On Monday, activists targeted obstructionist lawmakers with billboards. Sick and tired of seeing bills blocked in the state legislature, medical marijuana activists are targeting two key opponents, Republican state Sens. Mary Lazich and Leah Vukmir, in a newly unveiled billboard campaign. The billboards urge readers to call the two senators and ask them why Wisconsin patients have no access to medical marijuana. Click on the link to see the billboard.
For extensive information about the medical marijuana debate, presented in a neutral format, visit MedicalMarijuana.ProCon.org.].
Decrim comes to Maryland and Philadelphia, and Jamaica is working on it, too; the Oregon initiative campaign heats up, Chris Christie talks drugs, a SWAT reporting bill in Michigan gets a hearing, and more. Let's get to it:
[image:1 align:right caption:true]Marijuana Policy
Oregon Legalization Campaign Unveils First TV Ad. The Measure 91 legalization initiative campaign has unveiled the first of its TV spot ads, featuring a former veteran Oregon law enforcement officer explaining why he supports legalization. The campaign has about $2 million budgeted for TV ads in the final weeks of the campaign. Click on the title link to view the ad.
Leading Legalization Foe to Make Oregon Campaign Appearances. The man who is arguably the leading public opponent of marijuana legalization, Dr. Kevin Sabet of Project SAM (Smart Approaches to Marijuana), will make seven appearances in Oregon this week to campaign against the Measure 91 legalization initiative. He had planned a 13-stop "Oregon Marijuana Education Tour" partly funded with federal grant dollars, but that was scrapped after the Measure 91 campaign cried foul. Now, Sabet's crusade is privately funded.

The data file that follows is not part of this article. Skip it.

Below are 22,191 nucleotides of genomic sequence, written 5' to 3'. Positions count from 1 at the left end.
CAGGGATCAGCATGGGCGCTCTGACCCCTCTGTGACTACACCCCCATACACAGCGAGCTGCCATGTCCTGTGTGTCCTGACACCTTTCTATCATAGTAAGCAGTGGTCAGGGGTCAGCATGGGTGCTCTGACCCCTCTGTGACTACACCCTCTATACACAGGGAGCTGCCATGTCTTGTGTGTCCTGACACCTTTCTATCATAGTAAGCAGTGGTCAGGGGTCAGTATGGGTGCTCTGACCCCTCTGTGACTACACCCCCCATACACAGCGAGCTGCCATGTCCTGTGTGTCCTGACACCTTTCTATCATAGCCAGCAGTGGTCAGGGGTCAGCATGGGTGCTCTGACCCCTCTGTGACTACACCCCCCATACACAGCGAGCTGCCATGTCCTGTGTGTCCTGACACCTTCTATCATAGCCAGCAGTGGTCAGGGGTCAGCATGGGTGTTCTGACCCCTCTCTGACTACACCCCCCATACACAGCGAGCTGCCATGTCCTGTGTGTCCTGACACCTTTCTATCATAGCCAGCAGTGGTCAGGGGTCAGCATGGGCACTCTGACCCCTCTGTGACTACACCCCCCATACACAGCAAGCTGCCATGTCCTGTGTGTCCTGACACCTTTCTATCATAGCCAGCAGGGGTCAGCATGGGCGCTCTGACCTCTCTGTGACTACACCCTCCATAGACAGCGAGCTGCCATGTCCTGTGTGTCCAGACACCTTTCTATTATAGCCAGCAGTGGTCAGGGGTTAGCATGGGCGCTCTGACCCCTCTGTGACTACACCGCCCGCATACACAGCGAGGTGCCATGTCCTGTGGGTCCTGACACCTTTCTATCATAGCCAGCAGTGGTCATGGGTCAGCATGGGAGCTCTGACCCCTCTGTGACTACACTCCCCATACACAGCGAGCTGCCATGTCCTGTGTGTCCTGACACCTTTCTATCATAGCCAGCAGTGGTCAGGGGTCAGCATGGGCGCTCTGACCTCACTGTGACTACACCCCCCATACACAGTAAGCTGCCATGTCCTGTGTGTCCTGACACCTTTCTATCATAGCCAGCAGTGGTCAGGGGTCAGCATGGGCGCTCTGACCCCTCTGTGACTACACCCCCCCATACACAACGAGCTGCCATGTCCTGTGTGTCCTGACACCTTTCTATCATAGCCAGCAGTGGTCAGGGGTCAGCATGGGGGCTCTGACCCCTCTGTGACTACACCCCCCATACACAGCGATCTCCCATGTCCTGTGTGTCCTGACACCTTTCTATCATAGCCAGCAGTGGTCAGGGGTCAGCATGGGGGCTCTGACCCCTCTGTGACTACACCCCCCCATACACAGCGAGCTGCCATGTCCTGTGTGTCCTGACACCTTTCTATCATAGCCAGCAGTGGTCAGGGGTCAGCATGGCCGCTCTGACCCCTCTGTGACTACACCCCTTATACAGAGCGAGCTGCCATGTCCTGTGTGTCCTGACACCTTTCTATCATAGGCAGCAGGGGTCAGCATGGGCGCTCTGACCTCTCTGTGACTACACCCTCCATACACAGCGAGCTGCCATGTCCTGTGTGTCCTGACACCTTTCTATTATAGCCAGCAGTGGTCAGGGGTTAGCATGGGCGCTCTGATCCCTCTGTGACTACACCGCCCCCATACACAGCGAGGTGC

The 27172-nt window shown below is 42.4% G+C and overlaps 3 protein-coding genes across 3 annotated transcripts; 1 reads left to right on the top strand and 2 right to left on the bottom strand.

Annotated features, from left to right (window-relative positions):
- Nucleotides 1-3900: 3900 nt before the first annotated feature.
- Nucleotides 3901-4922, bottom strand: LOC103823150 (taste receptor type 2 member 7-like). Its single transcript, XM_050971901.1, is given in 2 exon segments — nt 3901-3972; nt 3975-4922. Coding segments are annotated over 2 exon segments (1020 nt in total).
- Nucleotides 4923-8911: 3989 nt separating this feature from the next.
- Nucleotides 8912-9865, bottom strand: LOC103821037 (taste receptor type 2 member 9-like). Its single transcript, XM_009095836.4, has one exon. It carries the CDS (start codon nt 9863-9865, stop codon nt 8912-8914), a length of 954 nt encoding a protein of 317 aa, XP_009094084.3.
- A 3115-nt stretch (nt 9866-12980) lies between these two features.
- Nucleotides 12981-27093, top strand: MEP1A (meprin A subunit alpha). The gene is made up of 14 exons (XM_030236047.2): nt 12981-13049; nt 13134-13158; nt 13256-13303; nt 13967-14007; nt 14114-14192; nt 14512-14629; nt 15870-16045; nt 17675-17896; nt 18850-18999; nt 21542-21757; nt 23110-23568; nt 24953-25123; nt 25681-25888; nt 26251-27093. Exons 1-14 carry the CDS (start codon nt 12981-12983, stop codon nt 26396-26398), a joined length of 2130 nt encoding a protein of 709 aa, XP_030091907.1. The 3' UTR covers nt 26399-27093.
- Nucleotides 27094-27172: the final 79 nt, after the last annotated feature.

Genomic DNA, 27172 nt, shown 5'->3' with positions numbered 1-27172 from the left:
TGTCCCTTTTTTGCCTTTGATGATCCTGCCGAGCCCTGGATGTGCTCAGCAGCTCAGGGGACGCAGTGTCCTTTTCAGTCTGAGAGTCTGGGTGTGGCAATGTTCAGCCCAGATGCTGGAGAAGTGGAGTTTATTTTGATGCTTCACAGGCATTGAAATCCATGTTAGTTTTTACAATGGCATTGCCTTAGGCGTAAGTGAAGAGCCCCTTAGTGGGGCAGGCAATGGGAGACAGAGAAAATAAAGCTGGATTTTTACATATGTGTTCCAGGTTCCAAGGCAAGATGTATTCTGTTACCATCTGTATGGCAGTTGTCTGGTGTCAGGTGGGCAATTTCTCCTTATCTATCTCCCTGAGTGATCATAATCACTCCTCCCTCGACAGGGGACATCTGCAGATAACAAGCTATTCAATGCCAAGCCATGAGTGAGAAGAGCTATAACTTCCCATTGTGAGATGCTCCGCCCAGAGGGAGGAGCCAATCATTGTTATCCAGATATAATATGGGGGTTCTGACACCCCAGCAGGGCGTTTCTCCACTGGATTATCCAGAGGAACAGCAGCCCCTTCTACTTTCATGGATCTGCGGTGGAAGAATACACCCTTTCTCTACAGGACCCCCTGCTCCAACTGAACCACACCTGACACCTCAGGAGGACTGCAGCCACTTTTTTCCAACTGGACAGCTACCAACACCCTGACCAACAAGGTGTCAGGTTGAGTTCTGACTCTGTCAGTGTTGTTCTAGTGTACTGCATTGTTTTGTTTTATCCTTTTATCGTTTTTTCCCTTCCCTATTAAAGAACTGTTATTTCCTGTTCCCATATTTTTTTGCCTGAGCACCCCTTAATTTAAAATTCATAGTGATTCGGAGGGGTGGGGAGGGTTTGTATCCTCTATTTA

Philadelphia Mayor Signs Decriminalization Bill. Mayor Michael Nutter (D) today signed into law a bill that decriminalizes the possession of small amounts of marijuana. Up to an ounce will be considered a civil offense, punishable by a $25 fine or a $100 fine for public consumption. The new law will go into effect October 20.
Decriminalization Now in Effect in Maryland. As of today, the possession of up to 10 grams of marijuana is no longer a crime, but a civil infraction punishable by a fine of up to $100. The move comes after the legislature earlier this year passed and Gov. Martin O'Malley (D) signed into law SB 364. Now, 17 states and the District of Columbia have decriminalized small-time pot possession.